The latest CC3+ update is 28 (version 3.98, released June 1st 2022). Download it from your Registration page.
Command of the Week - Text along a Curve (Week 48)
This series is called the command of the week, but it could also explain a feature. The explanations will tend to explain the technical parts of the command, and is intended to highlight the basics (and complexities) of the command, and information about how to use it, but won't be a detailed tutorial. It is up to you to use it creatively in your maps.
Week 48 - Text along a CurveSometimes that straight line of text just doesn't cut it when you wish to label that winding river or that slightly curved mountain range. Perhaps you also need your text to follow a perfect circle, or even a spiral. For this, CC3+ has the text along a curve command.
Where to find it?Toolbar: right click [Image_9796] -> Text along a curve
Menu: Draw -> Text along a curve
Command Line: ATTC
How to use it?Actual usage of this command is very simple. When you start this command, you are first prompted to select a curve. In practice, you can use any line, arc, path or polygon, but note that the text will always be slightly curved, so even if you use a square, the text won't bend at sharp angles. Once you click on the entity to use, the Align Text to Curve dialog will show.
This dialog is relatively simple, you can type in the text you wish to use, you can select if the text should be above, below or on the chosen curve, and you can select to delete the guideline. You can also set the text properties from here.
Note that the option to delete the guide line is checked by default. If you have created a temporary line just to define the shape of the text, this should be fine, but if you targeted your actual entity (like a river), make sure to uncheck this.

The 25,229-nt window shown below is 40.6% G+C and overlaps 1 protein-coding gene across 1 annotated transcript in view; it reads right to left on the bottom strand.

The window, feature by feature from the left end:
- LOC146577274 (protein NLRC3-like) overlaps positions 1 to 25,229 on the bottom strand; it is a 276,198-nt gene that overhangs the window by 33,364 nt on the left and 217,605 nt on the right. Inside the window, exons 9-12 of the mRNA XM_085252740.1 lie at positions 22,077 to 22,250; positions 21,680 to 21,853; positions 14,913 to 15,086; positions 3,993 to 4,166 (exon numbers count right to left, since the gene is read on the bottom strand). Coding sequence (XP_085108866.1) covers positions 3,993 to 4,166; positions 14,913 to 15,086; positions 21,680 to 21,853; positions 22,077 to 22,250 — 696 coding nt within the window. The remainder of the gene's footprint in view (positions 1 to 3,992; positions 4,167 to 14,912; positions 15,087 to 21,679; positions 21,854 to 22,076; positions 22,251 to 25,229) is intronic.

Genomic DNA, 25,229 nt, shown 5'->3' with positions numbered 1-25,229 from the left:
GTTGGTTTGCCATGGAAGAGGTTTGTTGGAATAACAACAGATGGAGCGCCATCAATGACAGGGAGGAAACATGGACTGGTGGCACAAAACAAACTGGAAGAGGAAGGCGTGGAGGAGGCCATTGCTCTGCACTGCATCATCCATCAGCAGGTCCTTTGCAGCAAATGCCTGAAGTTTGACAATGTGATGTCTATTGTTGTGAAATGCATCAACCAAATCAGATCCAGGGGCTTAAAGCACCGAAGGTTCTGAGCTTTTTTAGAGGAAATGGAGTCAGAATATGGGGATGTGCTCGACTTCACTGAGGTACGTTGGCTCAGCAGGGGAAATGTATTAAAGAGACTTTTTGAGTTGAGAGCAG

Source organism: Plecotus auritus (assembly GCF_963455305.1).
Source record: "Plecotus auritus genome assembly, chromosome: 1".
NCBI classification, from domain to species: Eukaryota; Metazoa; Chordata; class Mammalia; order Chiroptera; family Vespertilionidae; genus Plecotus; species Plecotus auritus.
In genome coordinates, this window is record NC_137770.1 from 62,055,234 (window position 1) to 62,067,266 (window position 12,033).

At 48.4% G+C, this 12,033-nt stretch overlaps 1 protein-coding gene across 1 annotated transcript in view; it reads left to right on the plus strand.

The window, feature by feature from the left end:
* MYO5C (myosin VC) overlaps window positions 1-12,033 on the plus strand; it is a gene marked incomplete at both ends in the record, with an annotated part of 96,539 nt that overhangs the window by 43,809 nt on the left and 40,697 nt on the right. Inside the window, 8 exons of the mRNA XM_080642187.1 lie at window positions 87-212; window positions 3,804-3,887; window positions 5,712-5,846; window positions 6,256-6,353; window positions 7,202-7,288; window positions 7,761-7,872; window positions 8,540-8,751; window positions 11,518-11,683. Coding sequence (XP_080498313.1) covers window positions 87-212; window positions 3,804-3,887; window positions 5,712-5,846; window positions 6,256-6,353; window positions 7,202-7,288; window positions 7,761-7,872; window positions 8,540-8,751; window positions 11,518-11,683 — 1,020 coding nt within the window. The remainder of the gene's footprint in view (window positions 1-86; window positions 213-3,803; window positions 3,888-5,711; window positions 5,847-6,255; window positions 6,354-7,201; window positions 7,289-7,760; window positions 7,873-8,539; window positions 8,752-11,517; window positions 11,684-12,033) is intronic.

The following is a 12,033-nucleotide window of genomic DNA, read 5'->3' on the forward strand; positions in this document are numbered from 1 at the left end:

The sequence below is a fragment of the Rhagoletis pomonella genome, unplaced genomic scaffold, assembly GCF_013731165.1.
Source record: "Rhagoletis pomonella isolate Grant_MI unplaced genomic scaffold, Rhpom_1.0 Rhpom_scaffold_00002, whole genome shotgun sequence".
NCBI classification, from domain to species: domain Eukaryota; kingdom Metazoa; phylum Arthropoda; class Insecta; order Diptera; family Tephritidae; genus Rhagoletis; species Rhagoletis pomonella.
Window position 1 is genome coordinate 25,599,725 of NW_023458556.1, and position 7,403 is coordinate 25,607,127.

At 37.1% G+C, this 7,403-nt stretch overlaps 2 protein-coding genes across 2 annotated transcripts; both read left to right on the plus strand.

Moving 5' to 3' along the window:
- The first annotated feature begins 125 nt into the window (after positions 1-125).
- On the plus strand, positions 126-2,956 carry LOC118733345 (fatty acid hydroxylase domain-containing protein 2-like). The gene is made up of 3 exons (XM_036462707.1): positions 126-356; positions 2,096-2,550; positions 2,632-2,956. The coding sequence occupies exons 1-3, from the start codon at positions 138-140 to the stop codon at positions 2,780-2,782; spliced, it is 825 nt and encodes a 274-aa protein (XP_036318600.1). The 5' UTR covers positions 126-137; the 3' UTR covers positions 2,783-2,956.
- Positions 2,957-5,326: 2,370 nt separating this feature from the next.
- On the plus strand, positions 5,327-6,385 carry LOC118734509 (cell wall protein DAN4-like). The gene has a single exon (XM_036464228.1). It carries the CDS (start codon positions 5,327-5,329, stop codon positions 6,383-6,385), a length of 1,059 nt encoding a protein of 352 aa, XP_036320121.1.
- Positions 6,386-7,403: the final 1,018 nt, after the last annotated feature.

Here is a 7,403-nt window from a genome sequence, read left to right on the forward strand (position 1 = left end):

Text DirectionOne confusing element for new users of this command is the direction the text takes along the line. Many are confused because the text is upside down below the line instead of the "right way" above the line for example. The important thing to know to use this command correctly is to understand that CC3+ will follow the line in the same direction you drew it. In practice, this means that if you drew the line from left to right, the text will start at the left end of the line, and will appear normally, the right way up. However, if you drew the line from right to left instead, CC3+ will instead treat the right end of the line as the starting point, meaning the text will appear upside down.
Also note that what is above and below the line is relative to the line, not the screen, so above on a left to right line will also mean it appear above it on the screen, but above for a right to left line will actually appear below the line on the screen. The image below shows how this looks, the arrows shows the direction the lines were drawn in.
Note that this behavior means that you cannot always use your actual entities in the map, it is often better to create a dedicated guide line just for the text instead.
Arcs and CirclesArcs and circles are a special case, they will always use a clockwise direction, no matter how you drew it. This also means that text at the bottom of a circle will always be upside down, and the text on top of the circle will be the right way up. If this doesn't work for you, you can always use Line to Path [LTP2] on it to convert it to a path, and then mirror it.
Closed Paths (Polygons)Even a closed path will have a first node and a last node. When used on a closed path, the text will start at the first node, and then progress around the shape, ending at the last node. The actual starting point when drawing these entities are therefore important. When using a closed shape (including s circle), you may need to place a single space at the end of the text to prevent the first and last letter form overlapping.
Text SpacingText is spaced out along the entire entity. This is not always desirable, for example for a very long windy river. The best solution here is to draw a separate guide line for the text of the desired length, and then apply the text to this instead of the main entity. This is also the way you need to do it if you want additional spacing between the text and the curve itself, just draw a guide line slightly outside the curve.
Remember that if you need a guide line the same shape as the actual entity, you can make a copy of the entity, and then just trim the ends of this copy to end up with a guideline the same shape as the main entity, but with the desired length for the text.